By Roy Mabasa
United States Deputy Assistant Secretary for East Asian and Pacific Affairs Patrick Murphy has clarified that there is no request from either Manila or Washington to renegotiate the provisions of the Mutual Defense Treaty (MDT) despite “many voices” in the Philippines who are making observations about the accord.
“There is no request from either side to renegotiate the treaty. That said, we have frequent discussions and talks in appropriate channels with appropriate mechanisms on a regular basis about the treaty,” Murphy said during a telephonic interview with international journalists over the weekend.
The State Department official added that both sides remain open “at any time if there’s a mutual conclusion that the treaty needs to have some adjustments or further clarifications.”
“But for the time being, the treaty serves that longstanding purpose of mutual defense for each country, and the extending cooperation that comes from it. I think I will leave it there,” he said.
During the recent visit of State Secretary Michael Pompeo in Manila, Murphy pointed out that the top US diplomat has already made an important clarification on the issue concerning the South China Sea vis-à-vis its relevance to the MDT.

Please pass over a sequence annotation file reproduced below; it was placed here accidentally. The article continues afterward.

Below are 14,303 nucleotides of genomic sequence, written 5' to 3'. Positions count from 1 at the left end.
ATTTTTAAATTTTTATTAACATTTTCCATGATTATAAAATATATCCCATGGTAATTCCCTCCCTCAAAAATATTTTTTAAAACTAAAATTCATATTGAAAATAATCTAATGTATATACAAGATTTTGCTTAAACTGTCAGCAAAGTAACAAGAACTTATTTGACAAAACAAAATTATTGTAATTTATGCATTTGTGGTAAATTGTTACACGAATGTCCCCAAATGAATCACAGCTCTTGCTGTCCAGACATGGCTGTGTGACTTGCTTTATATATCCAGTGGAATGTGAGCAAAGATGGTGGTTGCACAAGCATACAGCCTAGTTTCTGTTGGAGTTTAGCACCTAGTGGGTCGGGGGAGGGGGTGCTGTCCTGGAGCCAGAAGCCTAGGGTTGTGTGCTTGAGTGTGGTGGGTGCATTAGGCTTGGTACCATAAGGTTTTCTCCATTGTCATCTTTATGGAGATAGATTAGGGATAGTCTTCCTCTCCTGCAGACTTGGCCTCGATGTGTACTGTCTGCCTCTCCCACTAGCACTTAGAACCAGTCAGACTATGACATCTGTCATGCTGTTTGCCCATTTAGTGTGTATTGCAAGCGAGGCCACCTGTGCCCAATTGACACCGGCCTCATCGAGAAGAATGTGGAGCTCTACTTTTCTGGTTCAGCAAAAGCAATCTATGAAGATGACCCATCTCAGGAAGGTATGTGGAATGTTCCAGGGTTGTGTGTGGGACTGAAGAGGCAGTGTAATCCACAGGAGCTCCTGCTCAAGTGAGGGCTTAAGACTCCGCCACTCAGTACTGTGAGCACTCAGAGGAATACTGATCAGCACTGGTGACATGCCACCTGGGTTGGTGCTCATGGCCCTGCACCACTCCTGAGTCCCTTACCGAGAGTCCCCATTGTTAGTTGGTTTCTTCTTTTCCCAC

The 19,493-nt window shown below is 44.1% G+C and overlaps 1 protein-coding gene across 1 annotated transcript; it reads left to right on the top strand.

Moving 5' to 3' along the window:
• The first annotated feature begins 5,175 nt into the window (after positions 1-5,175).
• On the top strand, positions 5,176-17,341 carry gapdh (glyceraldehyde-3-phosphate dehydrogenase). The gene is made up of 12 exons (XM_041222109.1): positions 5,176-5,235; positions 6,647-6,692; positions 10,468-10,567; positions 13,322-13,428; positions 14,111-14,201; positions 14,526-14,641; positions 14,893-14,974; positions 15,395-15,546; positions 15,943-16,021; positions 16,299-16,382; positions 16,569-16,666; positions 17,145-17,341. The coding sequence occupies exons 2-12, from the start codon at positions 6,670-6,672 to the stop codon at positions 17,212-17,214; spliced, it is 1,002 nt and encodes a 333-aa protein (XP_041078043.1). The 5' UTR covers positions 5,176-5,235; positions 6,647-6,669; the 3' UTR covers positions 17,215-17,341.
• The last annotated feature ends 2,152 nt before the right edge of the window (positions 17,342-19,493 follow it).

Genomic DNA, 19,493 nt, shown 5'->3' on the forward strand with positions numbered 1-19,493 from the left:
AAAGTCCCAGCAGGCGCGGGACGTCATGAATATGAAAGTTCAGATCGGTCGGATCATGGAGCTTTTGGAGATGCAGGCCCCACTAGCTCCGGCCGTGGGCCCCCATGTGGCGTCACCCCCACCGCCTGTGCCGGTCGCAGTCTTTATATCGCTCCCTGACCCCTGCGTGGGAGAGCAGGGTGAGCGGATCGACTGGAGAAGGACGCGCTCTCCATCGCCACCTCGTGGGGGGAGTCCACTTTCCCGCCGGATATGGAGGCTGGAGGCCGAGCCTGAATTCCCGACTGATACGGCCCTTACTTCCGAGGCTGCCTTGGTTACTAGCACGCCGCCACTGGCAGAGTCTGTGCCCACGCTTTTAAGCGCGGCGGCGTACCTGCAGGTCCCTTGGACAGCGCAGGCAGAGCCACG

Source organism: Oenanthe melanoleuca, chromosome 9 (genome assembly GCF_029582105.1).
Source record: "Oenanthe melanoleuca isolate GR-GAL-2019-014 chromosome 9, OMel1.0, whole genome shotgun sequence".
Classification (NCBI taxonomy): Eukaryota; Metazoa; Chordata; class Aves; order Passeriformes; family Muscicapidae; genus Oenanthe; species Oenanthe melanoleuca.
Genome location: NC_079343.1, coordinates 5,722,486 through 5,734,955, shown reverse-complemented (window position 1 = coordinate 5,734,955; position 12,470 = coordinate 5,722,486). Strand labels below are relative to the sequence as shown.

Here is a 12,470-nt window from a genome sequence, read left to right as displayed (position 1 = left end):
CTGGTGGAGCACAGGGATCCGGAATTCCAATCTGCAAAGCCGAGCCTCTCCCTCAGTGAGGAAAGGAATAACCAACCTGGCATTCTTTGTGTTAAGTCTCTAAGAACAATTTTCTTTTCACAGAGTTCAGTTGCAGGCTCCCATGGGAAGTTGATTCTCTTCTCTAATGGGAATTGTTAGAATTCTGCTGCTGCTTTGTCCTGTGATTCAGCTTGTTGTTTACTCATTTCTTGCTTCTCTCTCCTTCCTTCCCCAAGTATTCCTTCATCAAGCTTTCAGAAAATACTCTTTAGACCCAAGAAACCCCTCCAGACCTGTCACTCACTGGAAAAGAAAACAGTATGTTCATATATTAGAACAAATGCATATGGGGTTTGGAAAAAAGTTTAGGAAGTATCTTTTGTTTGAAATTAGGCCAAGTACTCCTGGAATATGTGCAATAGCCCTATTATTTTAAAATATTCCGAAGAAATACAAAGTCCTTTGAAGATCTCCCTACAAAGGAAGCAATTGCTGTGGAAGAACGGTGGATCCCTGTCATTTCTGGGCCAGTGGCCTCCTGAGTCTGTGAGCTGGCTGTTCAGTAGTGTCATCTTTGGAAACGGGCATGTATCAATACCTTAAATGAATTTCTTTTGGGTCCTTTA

“He (Pompeo) made an important clarification to the Philippines, and made that known publicly, that our view of the MDT is that the South China Sea, for the purposes of the treaty, is part of the Pacific. And therefore, any attack on US or Philippine assets, personnel, in that region would trigger the responsibilities and opportunities that the MDT provides,” Murphy said.
Moreover, Murphy said they have heard from the Philippine government appreciation of Pompeo’s clarification, as well as its own commitment to the treaty, as “a recognition that serves both countries well.”
Only several days after Pompeo’s visit early this month, Defense Secretary Delfin Lorenzana renewed his call for a review of the 69-year-old MDT between the Philippines and the US, saying the pact needed to be cleared of “ambiguities” that could cause confusion during a crisis.
Lorenzana stressed that the ambiguities must be cleared to prevent the Philippines from getting embroiled in a war “we do not seek and do not want.”